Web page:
Linn County health officials express frustration over state’s allocation of vaccine and lack of local control

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Moderna vaccine doses in Norfolk, Virginia, Feb. 13, 2021. — Chelsea Palmer/U.S. Navy

In a three-page email to Gov. Kim Reynolds’ office and the Iowa Department of Public Health, Linn County officials questioned and criticized the state’s allocation of the one-shot Johnson & Johnson vaccine, as well as pleaded for local control to allocate the single-dose vaccine to vulnerable populations.

Tricia Kitzmann, who is Linn County Public Health’s community health division manager, sent the email to three individuals: Ken Sharp and Kelly Garcia with IDPH, as well as the governor’s health policy adviser Elizabeth Matney. LCPH director Pramod Dwivedi was copied on the email.

The email was sent on Wednesday, March 31, and obtained by KCRG through an open records request.

Kitzmann began the email saying LCPH is “always thrilled to know when more vaccine is entering our community” but expressed concern over how the vaccine is being allocated. Kitzmann said she learned that the Johnson & Johnson vaccine is being allocated to college populations and 3,200 doses were given to Hy-Vee to vaccinate Collins Aerospace employees.

The state has so far directed most of its supply of the Johnson & Johnson vaccine to employer-run vaccination programs for some workers who have been designated essential, but starting this week will also be dedicating that vaccine to a program to vaccinate college students and staff before the end of the academic year, Reynolds explained at her news conference on March 31.

“This will protect their families upon their return home and it will ensure they have been vaccinated before they come back to school for the fall semester,” the governor said.

“It is extremely heartbreaking to learn of these plans, as myself, as well as many others in the public health community, have been requesting, even begging for several weeks for access to the Johnson and Johnson vaccine to use with our vulnerable populations,” Kitzmann wrote in the email.

Kitzmann said employees at Collins Aerospace need to be vaccinated, but they “have the ability to work with pharmacies, health care providers and public health to obtain one of the approved two-dose vaccines.” She added that college populations are “equally as resourced and capable,” especially since they have reliable contact information and are technologically savvy.

LCPH has “made several pleas” to the Reynolds’ administration, Kitzmann said, adding the department had a call with Matney about using the Johnson & Johnson vaccine for the most vulnerable populations. Kitzmann said other local public health departments have also spoken with the governor’s office about the issue but did not name those other departments.

“It is becoming increasingly clear that the Governor’s Office does not trust local public health to identify and serve individuals in our community who are the most vulnerable,” Kitzmann said. “This includes persons who experience homelessness, substance abuse, mental health issues, barriers to accessing healthcare, or are from minority, refugee, immigrant or low-income families.”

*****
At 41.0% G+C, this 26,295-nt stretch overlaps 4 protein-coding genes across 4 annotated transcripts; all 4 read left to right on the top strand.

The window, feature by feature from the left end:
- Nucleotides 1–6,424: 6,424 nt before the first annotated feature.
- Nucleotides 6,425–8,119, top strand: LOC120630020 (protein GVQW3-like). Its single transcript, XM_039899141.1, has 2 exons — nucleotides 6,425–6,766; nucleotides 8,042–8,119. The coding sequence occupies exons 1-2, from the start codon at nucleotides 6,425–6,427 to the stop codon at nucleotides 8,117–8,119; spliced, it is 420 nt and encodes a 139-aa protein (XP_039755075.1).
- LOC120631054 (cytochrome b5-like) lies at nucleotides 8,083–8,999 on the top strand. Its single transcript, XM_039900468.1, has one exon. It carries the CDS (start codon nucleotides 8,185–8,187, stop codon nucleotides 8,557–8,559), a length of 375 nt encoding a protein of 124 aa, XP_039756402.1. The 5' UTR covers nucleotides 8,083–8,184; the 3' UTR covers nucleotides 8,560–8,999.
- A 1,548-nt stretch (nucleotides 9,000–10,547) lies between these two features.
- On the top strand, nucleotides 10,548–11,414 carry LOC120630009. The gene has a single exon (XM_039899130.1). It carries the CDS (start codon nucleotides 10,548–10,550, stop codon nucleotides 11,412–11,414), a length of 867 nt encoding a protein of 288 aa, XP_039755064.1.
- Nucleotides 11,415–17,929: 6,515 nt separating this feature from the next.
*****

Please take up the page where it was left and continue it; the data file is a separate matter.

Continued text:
“I am struggling to understand, why will the Governor’s Office not listen to those that know their communities best and work with us to identify the best strategies to vaccinate our community, both manufacturing, business, higher education and the most vulnerable and susceptible to barriers to accessing vaccine and experience social determinants of health?”

A single-dose vaccine is vital for individuals in these vulnerable populations “due to the loss in follow-up, fear of government, trauma, access barriers and/or transient nature of the population,” Kitzmann added.

Kitzmann specifically expressed concern over providing a two-dose vaccine series to people experiencing homelessness since they are difficult to reach and it would be “extremely difficult” to find the individuals for the second dose, which is why the one-dose shot is ideal for this group. She also advocated for individuals in correctional facilities, including inmates, staff and officers, to receive the single-dose vaccine due to the high-risk conditions in these buildings.


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Kitzmann asked the governor’s office for more control over how vaccine is allocated and to be involved in these decisions.

“I, along with several of my local public health colleagues, am begging the Governor to allow local public health to make decisions within our communities on how to best vaccinate our populations,” she said. “The Governor’s Office does not have the depth of knowledge or expertise to control all aspects of a local public health response. Local public health professionals are trained, prepared, and ready to serve our community. Allow local public health entities to do what we do best, and work with our communities and community partners to make decisions at the local level that will positively impact our communities.”

Responding to questions about the email from KCRG, a spokesperson for the governor said, “We are trying to vaccinate as many people as possible and work through priority groups while simultaneously dealing with limited supply.”

A spokesperson for IDPH told KCRG its vaccine allocation plan calls for using the Johnson & Johnson vaccine for people at higher risk, and considers its distribution of the vaccine to employer-run programs and colleges to be part of that approach.

On Monday, the Gazette reported that LCPH expects to receive 1,200 doses of the Johnson & Johnson vaccine this week for officials to administer to vulnerable populations.

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